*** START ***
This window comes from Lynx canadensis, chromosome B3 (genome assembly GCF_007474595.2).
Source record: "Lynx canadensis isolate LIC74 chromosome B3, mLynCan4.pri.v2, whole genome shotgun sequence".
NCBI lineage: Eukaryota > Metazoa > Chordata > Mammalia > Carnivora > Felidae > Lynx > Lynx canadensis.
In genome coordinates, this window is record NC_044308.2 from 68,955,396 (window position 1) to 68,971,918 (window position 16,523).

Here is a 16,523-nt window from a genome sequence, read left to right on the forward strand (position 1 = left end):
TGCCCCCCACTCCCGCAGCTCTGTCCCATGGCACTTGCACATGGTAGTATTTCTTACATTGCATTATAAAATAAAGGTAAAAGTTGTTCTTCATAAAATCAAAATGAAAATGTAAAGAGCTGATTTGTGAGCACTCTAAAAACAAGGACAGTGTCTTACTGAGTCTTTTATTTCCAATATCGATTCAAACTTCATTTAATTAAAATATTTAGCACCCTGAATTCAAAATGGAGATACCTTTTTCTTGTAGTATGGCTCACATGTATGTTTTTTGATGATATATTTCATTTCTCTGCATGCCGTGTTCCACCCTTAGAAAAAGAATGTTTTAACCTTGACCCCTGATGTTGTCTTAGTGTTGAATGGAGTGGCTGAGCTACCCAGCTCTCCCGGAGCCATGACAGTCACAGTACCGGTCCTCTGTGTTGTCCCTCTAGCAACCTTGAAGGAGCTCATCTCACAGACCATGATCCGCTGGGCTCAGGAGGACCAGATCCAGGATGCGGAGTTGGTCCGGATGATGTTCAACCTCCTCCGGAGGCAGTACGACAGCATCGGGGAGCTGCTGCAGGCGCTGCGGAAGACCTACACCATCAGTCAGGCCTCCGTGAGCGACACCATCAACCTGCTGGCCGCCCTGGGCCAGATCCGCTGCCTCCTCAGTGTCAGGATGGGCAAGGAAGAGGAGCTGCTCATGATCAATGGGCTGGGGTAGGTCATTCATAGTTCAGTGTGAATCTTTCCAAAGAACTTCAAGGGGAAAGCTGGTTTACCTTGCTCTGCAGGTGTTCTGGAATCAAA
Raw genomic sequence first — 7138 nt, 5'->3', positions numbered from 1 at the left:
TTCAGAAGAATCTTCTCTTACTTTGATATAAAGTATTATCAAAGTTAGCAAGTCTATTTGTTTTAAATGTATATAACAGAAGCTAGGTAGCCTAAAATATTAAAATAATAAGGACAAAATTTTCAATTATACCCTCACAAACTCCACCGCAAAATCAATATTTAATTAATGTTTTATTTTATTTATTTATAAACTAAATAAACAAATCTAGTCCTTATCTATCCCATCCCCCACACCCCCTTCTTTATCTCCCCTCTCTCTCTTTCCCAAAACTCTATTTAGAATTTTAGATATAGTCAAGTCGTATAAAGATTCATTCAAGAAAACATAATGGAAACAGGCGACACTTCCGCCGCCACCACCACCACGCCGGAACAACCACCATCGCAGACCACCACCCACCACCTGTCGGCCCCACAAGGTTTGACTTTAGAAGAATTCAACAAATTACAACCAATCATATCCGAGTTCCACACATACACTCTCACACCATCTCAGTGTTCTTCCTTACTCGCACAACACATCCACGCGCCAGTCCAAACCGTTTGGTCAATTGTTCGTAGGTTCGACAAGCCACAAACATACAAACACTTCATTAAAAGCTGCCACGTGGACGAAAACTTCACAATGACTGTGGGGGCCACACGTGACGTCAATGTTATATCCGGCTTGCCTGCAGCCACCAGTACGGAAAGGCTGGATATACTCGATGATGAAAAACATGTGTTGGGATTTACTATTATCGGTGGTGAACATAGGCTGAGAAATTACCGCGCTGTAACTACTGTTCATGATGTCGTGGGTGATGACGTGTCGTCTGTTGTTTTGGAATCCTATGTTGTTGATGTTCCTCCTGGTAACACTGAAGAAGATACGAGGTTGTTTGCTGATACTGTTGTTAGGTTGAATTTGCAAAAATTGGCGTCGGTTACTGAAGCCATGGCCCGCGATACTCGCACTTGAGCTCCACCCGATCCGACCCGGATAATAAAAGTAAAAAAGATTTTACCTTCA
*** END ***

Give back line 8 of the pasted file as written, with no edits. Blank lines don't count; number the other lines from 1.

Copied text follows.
TTCAGAAGAATCTTCTCTTACTTTGATATAAAGTATTATCAAAGTTAGCAAGTCTATTTGTTTTAAATGTATATAACAGAAGCTAGGTAGCCTAAAATATTAAAATAATAAGGACAAAATTTTCAATTATACCCTCACAAACTCCACCGCAAAATCAATATTTAATTAATGTTTTATTTTATTTATTTATAAACTAAATAAACAAATCTAGTCCTTATCTATCCCATCCCCCACACCCCCTTCTTTATCTCCCCTCTCTCTCTTTCCCAAAACTCTATTTAGAATTTTAGATATAGTCAAGTCGTATAAAGATTCATTCAAGAAAACATAATGGAAACAGGCGACACTTCCGCCGCCACCACCACCACGCCGGAACAACCACCATCGCAGACCACCACCCACCACCTGTCGGCCCCACAAGGTTTGACTTTAGAAGAATTCAACAAATTACAACCAATCATATCCGAGTTCCACACATACACTCTCACACCATCTCAGTGTTCTTCCTTACTCGCACAACACATCCACGCGCCAGTCCAAACCGTTTGGTCAATTGTTCGTAGGTTCGACAAGCCACAAACATACAAACACTTCATTAAAAGCTGCCACGTGGACGAAAACTTCACAATGACTGTGGGGGCCACACGTGACGTCAATGTTATATCCGGCTTGCCTGCAGCCACCAGTACGGAAAGGCTGGATATACTCGATGATGAAAAACATGTGTTGGGATTTACTATTATCGGTGGTGAACATAGGCTGAGAAATTACCGCGCTGTAACTACTGTTCATGATGTCGTGGGTGATGACGTGTCGTCTGTTGTTTTGGAATCCTATGTTGTTGATGTTCCTCCTGGTAACACTGAAGAAGATACGAGGTTGTTTGCTGATACTGTTGTTAGGTTGAATTTGCAAAAATTGGCGTCGGTTACTGAAGCCATGGCCCGCGATACTCGCACTTGAGCTCCACCCGATCCGACCCGGATAATAAAAGTAAAAAAGATTTTACCTTCA